§ MR. BRADLAUGH (Northampton)
I beg to ask the Secretary of State for the Home Department whether he is aware that in the ease of Frederick William Francis, aged under 16, who was confined in the Devon and Exeter Reformatory, Brampford Wood, the term of the lad's detention would in due course have expired in August next, but that on the 12th April last the master of the school, by direction of the directors of the Reformatory, notified Frederick Francis, the father of the lad, that it was proposed to send his son, Frederick William Francis, to Canada; that, although the father in writing refused to assent, the directors, without the knowledge of the father, obtained an order from the Secretary of State for the discharge of the boy from the Reformatory at an earlier date than the expiry of the term, and actually shipped the boy to Canada without the knowledge of, and in direct opposition to the expressed wish of the father; and, whether he will state under what authority this was done, and whether 386 the action of the directors has his—sanction?
§ MR. MATTHEWS
Yes, Sir; the facts are as stated, except that Francis was 16 years old last January. The practice of the Home Office follows a circular issued in 1885 to the effect that a parent of bad character should not be permitted to exercise a veto on the disposal of a child who has been brought up in a reformatory or industrial school. This boy was sent to Canada, where there was an opening for him, as a reward for his good conduct in the school. He was very anxious to emigrate; he was discharged by my authority three months before the expiration of his sentence to enable him to go. I satisfied myself that the father-was a man of drunken and dissipated habits, who had thrown his other children on the parish, and had only contributed 4s. to the support of this boy during the whole time that he was in the school. The boy, moreover, positively refused to go back to his father, who, as he alleged, had ill-treated him. I may add that when the boy wrote to his father to inform him of his intention of emigrating he received no reply.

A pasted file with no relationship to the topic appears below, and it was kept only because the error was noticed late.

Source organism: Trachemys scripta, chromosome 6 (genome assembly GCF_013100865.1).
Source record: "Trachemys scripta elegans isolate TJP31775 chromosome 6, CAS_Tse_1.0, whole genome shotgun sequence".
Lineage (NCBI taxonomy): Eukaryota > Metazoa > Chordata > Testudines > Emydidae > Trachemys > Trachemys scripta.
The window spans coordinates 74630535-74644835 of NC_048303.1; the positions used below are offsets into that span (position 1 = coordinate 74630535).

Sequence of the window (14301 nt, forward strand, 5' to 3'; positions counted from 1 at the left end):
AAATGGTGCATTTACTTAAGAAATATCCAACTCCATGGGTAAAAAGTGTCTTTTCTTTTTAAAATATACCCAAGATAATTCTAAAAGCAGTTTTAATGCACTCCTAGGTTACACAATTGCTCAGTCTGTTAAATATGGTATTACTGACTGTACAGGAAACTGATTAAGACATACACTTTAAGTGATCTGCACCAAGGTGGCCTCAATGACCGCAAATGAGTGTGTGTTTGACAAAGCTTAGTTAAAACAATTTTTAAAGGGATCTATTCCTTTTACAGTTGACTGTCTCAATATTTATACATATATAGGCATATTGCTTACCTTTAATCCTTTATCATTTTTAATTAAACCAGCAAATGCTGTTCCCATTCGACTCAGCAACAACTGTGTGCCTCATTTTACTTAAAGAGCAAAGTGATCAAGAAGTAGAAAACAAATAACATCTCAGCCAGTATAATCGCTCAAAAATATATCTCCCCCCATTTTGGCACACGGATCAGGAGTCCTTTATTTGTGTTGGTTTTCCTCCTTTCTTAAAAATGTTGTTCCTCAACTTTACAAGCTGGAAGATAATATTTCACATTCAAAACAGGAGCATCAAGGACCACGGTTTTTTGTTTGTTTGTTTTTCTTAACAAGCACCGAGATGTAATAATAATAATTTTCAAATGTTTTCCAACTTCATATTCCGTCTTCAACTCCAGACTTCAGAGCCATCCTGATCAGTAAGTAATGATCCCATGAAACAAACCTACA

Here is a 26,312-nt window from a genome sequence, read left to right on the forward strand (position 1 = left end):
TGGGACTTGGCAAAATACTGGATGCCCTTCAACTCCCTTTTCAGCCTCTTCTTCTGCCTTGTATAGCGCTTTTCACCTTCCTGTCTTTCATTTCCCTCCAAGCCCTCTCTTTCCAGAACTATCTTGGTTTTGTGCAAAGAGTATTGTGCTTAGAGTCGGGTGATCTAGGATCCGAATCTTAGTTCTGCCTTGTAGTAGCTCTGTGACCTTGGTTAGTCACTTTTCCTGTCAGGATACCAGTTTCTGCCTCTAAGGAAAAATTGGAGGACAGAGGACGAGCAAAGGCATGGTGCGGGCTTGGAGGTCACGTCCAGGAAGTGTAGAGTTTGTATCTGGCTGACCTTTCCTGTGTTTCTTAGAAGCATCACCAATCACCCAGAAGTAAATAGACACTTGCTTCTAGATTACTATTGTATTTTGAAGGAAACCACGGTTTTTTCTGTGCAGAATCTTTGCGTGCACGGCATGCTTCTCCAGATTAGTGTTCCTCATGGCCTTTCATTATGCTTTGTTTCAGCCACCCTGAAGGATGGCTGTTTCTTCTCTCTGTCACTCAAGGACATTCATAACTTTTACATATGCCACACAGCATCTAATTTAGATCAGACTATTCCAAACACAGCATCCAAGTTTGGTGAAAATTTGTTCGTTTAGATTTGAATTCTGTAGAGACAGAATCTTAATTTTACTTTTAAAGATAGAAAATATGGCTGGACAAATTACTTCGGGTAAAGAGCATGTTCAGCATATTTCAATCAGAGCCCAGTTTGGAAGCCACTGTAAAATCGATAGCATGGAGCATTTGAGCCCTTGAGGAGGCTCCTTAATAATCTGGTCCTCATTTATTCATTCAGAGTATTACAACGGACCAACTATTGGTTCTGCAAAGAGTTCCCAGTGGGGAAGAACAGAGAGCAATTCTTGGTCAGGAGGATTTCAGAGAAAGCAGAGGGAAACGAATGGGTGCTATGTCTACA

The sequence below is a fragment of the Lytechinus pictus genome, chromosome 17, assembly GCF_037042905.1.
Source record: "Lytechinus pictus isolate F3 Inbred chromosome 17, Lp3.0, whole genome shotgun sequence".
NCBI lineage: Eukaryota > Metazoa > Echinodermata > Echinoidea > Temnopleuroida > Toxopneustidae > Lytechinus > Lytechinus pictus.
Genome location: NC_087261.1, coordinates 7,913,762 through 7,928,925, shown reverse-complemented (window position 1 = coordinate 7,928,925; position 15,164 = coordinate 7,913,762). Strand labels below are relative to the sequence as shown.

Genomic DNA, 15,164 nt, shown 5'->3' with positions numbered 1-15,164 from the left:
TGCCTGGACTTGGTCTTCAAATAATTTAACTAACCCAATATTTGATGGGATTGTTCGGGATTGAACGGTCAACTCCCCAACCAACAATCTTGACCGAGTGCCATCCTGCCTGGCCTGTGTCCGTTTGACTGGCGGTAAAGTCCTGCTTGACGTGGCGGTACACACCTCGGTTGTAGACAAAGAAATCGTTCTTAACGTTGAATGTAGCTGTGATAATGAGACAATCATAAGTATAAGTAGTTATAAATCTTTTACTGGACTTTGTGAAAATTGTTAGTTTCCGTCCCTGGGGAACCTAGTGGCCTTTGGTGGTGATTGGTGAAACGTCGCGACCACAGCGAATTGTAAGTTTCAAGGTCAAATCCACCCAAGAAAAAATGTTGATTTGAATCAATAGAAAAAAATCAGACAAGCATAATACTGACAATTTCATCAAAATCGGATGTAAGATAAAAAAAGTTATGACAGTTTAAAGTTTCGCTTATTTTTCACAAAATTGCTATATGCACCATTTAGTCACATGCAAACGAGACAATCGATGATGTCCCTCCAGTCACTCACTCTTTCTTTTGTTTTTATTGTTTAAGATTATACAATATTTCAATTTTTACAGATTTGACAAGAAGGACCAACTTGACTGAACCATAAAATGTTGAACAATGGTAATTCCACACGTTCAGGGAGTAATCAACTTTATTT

§ MR. BRADLAUGH
Will the right hon. Gentleman be good enough to make further inquiries in order to ascertain whether he has not been misled in regard to the communication with the father?
§ MR. BRADLAUGH
Is the right hon. Gentleman aware that the father not only denies having received such a communication from his son, but complains of the boy having been sent away without any communications having been made to him?